Reports of spyware use on a key witness cloud Netanyahu’s trial

Israeli police allegedly used sophisticated spyware against a key witness in the corruption trial of former Israeli Prime Minister Benjamin Netanyahu, Israeli media reported, shaking up the trial and bringing to light an Israeli-developed surveillance tool.

Netanyahu is in the midst of a lengthy corruption trial on charges of fraud, breach of trust and taking bribes in three separate cases. In Israel’s Channel 13 initial report last week, it was said that police used spyware to collect information from the witness’s phone without obtaining prior authorization, causing an uproar.

Netanyahu’s lawyers have demanded answers from the state about what was gathered and how. The report has reinvigorated Netanyahu’s supporters, who have long seen the trial as part of a conspiracy to oust the polarizing former leader. Even Netanyahu’s political opponents are outraged.

“This is an earthquake that would warrant a government commission of inquiry,” cabinet minister Tamar Zandberg, who is part of the coalition that toppled Netanyahu last year, told Israel Army Radio on Sunday. That the spyware was likely developed by Israel was a “shame point,” he said.

Amnon Lord, a columnist for the pro-Netanyahu daily Israel Hayom, called for a mistrial.

The witness whose phone was hacked, Shlomo Filber, is expected to testify in the coming days and Netanyahu’s lawyers are expected to request a delay in his testimony. It is not clear if any of the evidence allegedly collected was used against Netanyahu.

Police, as well as a lawyer for Netanyahu, did not respond to a request for comment. Israel’s Justice Ministry declined to comment. State prosecutors have told Netanyahu’s lawyers that they are “thoroughly examining” the reports, according to internal statements seen by The Associated Press.

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The report comes after the Israeli newspaper Calcalist reported that Israeli police tracked down targets without proper authorization. Last week, Israel’s national police said it had found evidence pointing to the misuse of spyware by its own investigators to spy on the phones of Israeli citizens. The revelations shocked Israelis and drew condemnation from across the political spectrum.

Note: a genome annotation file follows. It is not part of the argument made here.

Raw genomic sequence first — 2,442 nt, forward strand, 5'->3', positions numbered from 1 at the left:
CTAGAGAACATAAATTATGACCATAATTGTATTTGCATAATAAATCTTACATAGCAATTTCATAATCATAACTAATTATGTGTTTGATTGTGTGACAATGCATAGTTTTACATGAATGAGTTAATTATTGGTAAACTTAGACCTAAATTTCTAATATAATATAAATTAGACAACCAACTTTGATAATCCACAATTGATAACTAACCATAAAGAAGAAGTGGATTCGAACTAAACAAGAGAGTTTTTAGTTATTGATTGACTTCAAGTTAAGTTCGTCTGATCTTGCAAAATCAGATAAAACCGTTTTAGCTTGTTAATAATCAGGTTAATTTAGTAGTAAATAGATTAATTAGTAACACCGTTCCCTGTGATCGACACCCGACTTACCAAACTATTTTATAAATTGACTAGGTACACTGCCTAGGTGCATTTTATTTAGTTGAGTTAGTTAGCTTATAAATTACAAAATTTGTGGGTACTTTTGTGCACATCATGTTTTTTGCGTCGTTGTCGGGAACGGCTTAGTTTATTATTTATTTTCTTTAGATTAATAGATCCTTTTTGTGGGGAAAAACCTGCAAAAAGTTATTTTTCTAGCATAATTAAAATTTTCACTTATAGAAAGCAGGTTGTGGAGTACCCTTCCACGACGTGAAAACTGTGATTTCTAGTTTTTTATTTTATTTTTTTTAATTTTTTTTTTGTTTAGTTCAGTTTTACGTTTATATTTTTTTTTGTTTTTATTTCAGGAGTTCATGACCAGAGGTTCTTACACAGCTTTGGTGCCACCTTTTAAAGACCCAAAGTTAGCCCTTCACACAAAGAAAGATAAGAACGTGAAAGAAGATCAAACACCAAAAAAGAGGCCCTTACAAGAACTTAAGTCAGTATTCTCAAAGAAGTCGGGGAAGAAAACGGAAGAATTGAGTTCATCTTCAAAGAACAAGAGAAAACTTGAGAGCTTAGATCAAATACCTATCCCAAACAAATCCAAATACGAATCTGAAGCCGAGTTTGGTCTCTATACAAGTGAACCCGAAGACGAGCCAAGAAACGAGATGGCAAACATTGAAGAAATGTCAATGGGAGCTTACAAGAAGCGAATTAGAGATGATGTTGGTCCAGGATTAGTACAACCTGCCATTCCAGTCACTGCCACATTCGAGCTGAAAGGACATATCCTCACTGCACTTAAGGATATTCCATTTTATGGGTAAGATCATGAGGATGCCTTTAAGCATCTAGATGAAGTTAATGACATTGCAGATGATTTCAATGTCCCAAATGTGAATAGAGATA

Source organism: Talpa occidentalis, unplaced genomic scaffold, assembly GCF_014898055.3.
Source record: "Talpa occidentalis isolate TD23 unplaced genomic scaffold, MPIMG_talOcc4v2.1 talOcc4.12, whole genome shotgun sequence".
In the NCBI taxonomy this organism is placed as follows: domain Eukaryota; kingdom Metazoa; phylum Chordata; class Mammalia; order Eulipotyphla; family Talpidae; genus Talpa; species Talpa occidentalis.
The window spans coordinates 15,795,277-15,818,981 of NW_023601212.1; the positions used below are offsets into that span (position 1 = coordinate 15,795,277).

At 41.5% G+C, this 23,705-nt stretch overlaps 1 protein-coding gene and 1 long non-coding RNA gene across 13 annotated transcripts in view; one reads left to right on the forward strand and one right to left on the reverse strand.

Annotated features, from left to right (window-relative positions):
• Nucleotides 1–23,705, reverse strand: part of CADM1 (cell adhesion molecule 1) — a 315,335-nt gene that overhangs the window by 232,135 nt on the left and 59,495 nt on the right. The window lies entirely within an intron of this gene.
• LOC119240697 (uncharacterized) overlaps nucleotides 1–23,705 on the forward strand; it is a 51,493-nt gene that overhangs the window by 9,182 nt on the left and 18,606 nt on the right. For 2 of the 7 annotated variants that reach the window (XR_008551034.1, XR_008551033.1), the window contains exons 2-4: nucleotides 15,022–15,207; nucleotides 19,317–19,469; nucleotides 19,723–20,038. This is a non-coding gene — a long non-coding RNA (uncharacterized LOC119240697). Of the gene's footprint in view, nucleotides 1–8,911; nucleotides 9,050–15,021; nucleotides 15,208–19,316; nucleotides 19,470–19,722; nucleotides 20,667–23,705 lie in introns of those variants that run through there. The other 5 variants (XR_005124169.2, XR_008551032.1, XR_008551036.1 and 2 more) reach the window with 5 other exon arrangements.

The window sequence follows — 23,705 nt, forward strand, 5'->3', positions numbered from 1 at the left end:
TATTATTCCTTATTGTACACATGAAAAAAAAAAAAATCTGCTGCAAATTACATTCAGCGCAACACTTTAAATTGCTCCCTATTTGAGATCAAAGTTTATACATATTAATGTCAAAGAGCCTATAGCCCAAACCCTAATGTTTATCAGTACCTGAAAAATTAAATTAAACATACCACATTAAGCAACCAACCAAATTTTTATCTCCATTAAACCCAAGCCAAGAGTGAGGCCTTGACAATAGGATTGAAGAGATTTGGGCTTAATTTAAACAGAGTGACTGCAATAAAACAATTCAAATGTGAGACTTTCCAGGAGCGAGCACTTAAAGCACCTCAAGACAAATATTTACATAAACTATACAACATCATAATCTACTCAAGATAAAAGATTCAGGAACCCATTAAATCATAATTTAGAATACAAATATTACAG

Authorities have not said what spyware might have been used inappropriately.

But the Calcalist report said that at least some of the cases involved the Israeli company NSO.

NSO is Israel’s most well-known offensive cyberware maker, but it is far from alone. Its flagship product, Pegasus, allows operators to seamlessly infiltrate a target’s mobile phone and gain access to the device’s contents, including messages and contacts, as well as location history.

NSO has faced increasing scrutiny over Pegasus, which has been linked to spying on human rights activists, journalists and politicians around the world in countries including Saudi Arabia and the United Arab Emirates.

NSO says that all of its sales are approved by the Israeli Defense Ministry. Such sales have reportedly played a key role in developing Israel’s ties with Arab states in the Gulf.

Aluf Benn, editor of the daily Haaretz, said it was a surprising twist that Netanyahu was now presenting himself as a victim.

“What an irony: The man who harnessed Pegasus for foreign policy gains now believes he lost his domestic power to spyware,” he wrote.

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George Holan

George Holan is chief editor at Plainsmen Post and has articles published in many notable publications in the last decade.

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